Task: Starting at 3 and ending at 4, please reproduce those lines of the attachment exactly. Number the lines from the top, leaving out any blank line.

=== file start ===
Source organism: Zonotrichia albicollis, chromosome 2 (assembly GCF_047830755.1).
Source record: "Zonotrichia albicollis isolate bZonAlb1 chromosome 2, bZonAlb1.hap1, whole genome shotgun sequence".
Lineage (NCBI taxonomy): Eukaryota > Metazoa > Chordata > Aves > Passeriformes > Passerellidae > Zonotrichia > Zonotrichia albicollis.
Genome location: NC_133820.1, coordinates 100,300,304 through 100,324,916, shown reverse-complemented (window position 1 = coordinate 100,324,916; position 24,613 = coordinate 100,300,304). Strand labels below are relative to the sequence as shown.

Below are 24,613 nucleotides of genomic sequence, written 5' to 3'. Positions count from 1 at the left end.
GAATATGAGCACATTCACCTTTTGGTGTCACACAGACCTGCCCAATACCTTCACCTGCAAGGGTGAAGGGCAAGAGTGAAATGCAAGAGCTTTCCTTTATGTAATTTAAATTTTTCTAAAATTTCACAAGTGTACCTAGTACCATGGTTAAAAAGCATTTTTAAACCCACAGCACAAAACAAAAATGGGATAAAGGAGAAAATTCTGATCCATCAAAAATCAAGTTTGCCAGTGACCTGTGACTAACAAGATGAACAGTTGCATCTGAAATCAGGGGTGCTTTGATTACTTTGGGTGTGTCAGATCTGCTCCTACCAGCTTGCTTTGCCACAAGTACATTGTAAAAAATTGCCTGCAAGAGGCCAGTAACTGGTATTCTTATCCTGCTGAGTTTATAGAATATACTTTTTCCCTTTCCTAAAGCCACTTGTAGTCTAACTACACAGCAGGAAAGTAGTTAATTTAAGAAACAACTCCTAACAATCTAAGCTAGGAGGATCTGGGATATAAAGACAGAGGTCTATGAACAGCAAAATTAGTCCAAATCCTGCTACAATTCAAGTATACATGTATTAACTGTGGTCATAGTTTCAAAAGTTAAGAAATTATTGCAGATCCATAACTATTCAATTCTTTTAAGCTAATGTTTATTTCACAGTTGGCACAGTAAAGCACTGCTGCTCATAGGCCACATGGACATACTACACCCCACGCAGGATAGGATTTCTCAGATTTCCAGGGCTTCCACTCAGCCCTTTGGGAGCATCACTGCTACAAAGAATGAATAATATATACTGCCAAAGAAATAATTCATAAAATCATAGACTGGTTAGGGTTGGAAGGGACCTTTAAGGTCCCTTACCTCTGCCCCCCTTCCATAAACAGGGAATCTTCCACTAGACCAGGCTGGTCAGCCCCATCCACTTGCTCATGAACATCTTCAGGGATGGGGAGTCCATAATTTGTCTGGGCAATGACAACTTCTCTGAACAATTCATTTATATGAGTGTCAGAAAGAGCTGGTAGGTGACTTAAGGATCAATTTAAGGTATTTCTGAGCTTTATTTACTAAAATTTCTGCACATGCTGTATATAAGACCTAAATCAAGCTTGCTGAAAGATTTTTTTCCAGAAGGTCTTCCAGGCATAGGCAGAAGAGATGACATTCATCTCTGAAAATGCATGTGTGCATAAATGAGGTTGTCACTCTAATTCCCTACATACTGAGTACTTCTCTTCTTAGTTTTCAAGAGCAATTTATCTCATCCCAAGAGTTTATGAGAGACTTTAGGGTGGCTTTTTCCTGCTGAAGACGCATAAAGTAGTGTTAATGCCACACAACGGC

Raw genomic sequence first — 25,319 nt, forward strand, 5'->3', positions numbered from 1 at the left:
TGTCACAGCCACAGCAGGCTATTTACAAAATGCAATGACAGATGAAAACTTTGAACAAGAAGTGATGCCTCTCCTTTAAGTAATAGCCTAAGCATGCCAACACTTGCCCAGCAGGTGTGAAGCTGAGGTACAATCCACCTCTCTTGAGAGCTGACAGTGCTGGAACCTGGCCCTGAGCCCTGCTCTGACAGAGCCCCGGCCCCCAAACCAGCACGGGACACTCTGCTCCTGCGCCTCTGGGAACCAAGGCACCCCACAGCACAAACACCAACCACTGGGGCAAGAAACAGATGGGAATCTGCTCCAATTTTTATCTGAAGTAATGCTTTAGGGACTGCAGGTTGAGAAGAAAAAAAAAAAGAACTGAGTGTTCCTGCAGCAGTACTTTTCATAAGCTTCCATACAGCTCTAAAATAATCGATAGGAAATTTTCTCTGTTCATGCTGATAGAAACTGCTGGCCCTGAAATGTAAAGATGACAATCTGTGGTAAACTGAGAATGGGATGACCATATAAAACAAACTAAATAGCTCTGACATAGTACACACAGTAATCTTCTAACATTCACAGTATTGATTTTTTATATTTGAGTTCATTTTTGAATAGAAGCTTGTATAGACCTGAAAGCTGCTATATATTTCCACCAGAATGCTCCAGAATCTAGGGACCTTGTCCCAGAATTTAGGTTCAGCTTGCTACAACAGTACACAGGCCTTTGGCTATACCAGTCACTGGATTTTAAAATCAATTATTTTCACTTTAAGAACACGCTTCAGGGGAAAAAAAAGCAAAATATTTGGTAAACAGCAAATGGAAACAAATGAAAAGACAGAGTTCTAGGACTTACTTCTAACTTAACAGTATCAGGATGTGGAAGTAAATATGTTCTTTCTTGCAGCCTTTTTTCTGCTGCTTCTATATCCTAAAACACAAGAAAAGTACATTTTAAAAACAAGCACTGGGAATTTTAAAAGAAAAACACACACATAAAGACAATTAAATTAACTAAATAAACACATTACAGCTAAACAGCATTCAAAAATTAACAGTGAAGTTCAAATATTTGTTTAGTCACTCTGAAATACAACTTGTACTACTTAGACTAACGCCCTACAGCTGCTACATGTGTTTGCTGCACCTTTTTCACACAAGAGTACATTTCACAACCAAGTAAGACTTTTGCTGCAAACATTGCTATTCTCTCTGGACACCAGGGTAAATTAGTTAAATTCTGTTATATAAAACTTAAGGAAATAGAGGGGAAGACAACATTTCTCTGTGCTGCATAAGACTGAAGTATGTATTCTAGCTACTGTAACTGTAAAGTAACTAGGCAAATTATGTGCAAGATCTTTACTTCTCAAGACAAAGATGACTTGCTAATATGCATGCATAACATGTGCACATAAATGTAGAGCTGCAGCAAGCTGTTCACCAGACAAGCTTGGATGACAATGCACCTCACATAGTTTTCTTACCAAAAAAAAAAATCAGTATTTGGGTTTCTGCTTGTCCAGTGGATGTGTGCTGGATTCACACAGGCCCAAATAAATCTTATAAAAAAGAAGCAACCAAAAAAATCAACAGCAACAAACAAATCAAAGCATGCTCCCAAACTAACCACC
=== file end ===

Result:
Lineage (NCBI taxonomy): Eukaryota > Metazoa > Chordata > Aves > Passeriformes > Passerellidae > Zonotrichia > Zonotrichia albicollis.
Genome location: NC_133820.1, coordinates 100,300,304 through 100,324,916, shown reverse-complemented (window position 1 = coordinate 100,324,916; position 24,613 = coordinate 100,300,304). Strand labels below are relative to the sequence as shown.